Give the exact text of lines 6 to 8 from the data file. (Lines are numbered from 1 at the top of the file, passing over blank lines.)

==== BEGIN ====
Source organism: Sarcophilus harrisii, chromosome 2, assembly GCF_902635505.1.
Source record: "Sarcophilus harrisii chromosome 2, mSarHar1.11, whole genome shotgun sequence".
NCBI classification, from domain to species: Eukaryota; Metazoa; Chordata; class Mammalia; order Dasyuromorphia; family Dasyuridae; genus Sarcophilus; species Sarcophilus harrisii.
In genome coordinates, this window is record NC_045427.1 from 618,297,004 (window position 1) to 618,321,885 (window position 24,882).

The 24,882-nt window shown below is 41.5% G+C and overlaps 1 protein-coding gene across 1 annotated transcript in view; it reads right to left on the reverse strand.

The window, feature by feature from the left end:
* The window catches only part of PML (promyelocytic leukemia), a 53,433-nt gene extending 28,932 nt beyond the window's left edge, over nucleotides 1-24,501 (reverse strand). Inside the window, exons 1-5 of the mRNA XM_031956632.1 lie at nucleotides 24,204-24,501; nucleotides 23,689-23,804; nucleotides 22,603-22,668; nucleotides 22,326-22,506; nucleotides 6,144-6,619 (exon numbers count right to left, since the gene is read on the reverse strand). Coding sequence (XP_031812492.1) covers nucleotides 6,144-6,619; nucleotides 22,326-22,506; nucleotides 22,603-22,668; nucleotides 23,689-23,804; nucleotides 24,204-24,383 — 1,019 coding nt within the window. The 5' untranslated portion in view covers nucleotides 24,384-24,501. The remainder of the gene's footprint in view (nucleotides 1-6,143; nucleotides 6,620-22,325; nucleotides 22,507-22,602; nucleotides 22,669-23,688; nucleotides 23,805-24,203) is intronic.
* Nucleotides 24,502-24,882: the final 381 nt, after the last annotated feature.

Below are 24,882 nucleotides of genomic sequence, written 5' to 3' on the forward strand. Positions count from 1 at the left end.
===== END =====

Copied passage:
The window, feature by feature from the left end:
* The window catches only part of PML (promyelocytic leukemia), a 53,433-nt gene extending 28,932 nt beyond the window's left edge, over nucleotides 1-24,501 (reverse strand). Inside the window, exons 1-5 of the mRNA XM_031956632.1 lie at nucleotides 24,204-24,501; nucleotides 23,689-23,804; nucleotides 22,603-22,668; nucleotides 22,326-22,506; nucleotides 6,144-6,619 (exon numbers count right to left, since the gene is read on the reverse strand). Coding sequence (XP_031812492.1) covers nucleotides 6,144-6,619; nucleotides 22,326-22,506; nucleotides 22,603-22,668; nucleotides 23,689-23,804; nucleotides 24,204-24,383 — 1,019 coding nt within the window. The 5' untranslated portion in view covers nucleotides 24,384-24,501. The remainder of the gene's footprint in view (nucleotides 1-6,143; nucleotides 6,620-22,325; nucleotides 22,507-22,602; nucleotides 22,669-23,688; nucleotides 23,805-24,203) is intronic.
* Nucleotides 24,502-24,882: the final 381 nt, after the last annotated feature.